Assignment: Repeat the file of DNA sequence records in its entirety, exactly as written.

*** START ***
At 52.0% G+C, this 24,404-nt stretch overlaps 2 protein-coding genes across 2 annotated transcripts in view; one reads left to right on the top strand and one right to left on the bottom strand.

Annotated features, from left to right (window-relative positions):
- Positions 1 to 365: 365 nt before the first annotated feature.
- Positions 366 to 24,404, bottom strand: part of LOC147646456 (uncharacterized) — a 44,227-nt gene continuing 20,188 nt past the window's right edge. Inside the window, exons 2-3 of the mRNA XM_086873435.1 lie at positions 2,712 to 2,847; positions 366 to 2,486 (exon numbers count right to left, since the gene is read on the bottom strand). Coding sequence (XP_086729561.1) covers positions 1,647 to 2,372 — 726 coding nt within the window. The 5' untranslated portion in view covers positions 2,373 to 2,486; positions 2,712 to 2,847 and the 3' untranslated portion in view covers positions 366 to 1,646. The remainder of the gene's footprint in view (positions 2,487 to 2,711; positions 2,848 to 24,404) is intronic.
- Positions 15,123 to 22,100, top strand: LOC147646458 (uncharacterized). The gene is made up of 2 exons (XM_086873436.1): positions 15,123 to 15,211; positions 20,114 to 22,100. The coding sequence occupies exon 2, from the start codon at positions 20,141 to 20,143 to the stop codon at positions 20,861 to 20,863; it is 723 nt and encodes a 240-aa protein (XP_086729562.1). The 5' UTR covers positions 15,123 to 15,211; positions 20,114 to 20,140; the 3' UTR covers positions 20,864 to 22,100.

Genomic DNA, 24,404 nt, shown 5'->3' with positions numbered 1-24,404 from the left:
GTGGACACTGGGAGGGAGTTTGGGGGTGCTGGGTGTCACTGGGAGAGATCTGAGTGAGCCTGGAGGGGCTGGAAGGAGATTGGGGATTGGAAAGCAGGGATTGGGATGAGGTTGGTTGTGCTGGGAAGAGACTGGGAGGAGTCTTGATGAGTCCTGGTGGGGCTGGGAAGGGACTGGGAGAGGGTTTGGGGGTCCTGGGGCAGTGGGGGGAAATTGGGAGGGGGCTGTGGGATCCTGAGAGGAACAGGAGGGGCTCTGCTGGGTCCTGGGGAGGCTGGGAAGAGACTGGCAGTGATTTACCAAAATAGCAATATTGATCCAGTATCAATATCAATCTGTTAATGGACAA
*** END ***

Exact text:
At 52.0% G+C, this 24,404-nt stretch overlaps 2 protein-coding genes across 2 annotated transcripts in view; one reads left to right on the top strand and one right to left on the bottom strand.

Annotated features, from left to right (window-relative positions):
- Positions 1 to 365: 365 nt before the first annotated feature.
- Positions 366 to 24,404, bottom strand: part of LOC147646456 (uncharacterized) — a 44,227-nt gene continuing 20,188 nt past the window's right edge. Inside the window, exons 2-3 of the mRNA XM_086873435.1 lie at positions 2,712 to 2,847; positions 366 to 2,486 (exon numbers count right to left, since the gene is read on the bottom strand). Coding sequence (XP_086729561.1) covers positions 1,647 to 2,372 — 726 coding nt within the window. The 5' untranslated portion in view covers positions 2,373 to 2,486; positions 2,712 to 2,847 and the 3' untranslated portion in view covers positions 366 to 1,646. The remainder of the gene's footprint in view (positions 2,487 to 2,711; positions 2,848 to 24,404) is intronic.
- Positions 15,123 to 22,100, top strand: LOC147646458 (uncharacterized). The gene is made up of 2 exons (XM_086873436.1): positions 15,123 to 15,211; positions 20,114 to 22,100. The coding sequence occupies exon 2, from the start codon at positions 20,141 to 20,143 to the stop codon at positions 20,861 to 20,863; it is 723 nt and encodes a 240-aa protein (XP_086729562.1). The 5' UTR covers positions 15,123 to 15,211; positions 20,114 to 20,140; the 3' UTR covers positions 20,864 to 22,100.

Genomic DNA, 24,404 nt, shown 5'->3' with positions numbered 1-24,404 from the left:
GTGGACACTGGGAGGGAGTTTGGGGGTGCTGGGTGTCACTGGGAGAGATCTGAGTGAGCCTGGAGGGGCTGGAAGGAGATTGGGGATTGGAAAGCAGGGATTGGGATGAGGTTGGTTGTGCTGGGAAGAGACTGGGAGGAGTCTTGATGAGTCCTGGTGGGGCTGGGAAGGGACTGGGAGAGGGTTTGGGGGTCCTGGGGCAGTGGGGGGAAATTGGGAGGGGGCTGTGGGATCCTGAGAGGAACAGGAGGGGCTCTGCTGGGTCCTGGGGAGGCTGGGAAGAGACTGGCAGTGATTTACCAAAATAGCAATATTGATCCAGTATCAATATCAATCTGTTAATGGACAA